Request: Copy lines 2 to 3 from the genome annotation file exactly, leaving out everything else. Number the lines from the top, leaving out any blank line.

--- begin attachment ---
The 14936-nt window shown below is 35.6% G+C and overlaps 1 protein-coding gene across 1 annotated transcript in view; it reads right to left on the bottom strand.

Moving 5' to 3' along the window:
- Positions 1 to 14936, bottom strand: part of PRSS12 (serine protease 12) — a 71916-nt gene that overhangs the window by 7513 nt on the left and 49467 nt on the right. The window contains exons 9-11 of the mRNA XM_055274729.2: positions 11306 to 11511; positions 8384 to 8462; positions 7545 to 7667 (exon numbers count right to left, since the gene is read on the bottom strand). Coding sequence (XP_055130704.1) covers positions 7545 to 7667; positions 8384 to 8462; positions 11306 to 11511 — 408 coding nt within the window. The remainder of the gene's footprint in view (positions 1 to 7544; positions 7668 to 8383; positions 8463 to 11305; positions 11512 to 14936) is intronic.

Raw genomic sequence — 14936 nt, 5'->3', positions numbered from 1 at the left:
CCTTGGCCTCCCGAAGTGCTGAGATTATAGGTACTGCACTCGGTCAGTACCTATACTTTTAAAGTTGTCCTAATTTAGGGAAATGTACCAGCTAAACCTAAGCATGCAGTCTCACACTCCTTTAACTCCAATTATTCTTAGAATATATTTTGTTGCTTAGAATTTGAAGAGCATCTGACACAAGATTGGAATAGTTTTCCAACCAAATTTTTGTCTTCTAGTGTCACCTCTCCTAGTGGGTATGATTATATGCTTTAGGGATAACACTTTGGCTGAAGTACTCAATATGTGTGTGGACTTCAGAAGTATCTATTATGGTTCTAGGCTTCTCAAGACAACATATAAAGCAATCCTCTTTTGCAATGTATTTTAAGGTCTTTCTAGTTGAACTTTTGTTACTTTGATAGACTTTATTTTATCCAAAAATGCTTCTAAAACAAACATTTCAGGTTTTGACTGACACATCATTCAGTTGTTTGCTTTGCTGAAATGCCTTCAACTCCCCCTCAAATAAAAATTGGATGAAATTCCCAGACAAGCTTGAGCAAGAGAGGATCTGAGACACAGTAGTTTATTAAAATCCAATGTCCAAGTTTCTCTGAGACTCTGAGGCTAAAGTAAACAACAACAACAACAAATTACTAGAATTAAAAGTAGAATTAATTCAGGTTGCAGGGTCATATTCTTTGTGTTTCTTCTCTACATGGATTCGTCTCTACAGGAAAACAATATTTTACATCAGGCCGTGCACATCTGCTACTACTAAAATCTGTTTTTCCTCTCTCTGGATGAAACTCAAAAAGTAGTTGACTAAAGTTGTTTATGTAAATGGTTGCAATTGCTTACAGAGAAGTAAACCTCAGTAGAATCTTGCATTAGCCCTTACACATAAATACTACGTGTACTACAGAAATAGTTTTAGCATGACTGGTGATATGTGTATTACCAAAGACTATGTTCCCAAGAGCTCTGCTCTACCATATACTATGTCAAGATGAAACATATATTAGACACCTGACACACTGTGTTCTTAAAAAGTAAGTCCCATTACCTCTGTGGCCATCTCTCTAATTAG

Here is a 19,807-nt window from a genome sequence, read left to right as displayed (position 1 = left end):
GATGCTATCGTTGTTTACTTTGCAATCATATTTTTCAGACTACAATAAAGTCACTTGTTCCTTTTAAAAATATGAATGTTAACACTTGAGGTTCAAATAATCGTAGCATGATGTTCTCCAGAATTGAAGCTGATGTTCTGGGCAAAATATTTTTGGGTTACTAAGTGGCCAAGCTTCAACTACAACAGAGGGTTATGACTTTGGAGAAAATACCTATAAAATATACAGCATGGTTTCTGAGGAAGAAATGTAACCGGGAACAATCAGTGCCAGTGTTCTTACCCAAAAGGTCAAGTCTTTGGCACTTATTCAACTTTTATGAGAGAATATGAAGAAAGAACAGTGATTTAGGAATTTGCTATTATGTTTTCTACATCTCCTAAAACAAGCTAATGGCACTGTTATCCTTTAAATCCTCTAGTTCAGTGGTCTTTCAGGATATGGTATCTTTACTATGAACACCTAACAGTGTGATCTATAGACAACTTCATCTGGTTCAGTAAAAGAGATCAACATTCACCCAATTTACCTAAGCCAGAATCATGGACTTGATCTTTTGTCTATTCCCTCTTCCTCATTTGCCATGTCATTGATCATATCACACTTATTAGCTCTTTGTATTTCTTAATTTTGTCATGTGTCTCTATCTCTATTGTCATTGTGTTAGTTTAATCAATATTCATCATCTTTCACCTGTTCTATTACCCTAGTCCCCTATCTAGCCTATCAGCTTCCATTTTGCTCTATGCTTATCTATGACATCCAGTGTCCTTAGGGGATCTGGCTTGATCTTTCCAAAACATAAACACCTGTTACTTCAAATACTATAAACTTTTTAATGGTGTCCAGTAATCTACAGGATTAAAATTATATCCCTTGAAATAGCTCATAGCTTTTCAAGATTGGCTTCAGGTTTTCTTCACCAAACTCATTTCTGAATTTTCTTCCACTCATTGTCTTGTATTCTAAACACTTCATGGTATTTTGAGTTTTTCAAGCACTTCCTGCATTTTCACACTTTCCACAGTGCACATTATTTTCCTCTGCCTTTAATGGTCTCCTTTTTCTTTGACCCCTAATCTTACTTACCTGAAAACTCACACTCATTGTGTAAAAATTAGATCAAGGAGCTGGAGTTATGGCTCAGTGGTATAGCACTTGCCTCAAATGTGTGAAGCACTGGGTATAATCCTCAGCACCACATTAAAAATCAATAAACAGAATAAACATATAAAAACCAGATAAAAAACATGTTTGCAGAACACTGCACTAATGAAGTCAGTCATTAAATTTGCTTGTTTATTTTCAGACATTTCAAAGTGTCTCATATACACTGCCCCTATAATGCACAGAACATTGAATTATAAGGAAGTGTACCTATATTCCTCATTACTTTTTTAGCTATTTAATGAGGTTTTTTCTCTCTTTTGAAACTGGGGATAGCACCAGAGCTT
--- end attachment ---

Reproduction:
Moving 5' to 3' along the window:
- Positions 1 to 14936, bottom strand: part of PRSS12 (serine protease 12) — a 71916-nt gene that overhangs the window by 7513 nt on the left and 49467 nt on the right. The window contains exons 9-11 of the mRNA XM_055274729.2: positions 11306 to 11511; positions 8384 to 8462; positions 7545 to 7667 (exon numbers count right to left, since the gene is read on the bottom strand). Coding sequence (XP_055130704.1) covers positions 7545 to 7667; positions 8384 to 8462; positions 11306 to 11511 — 408 coding nt within the window. The remainder of the gene's footprint in view (positions 1 to 7544; positions 7668 to 8383; positions 8463 to 11305; positions 11512 to 14936) is intronic.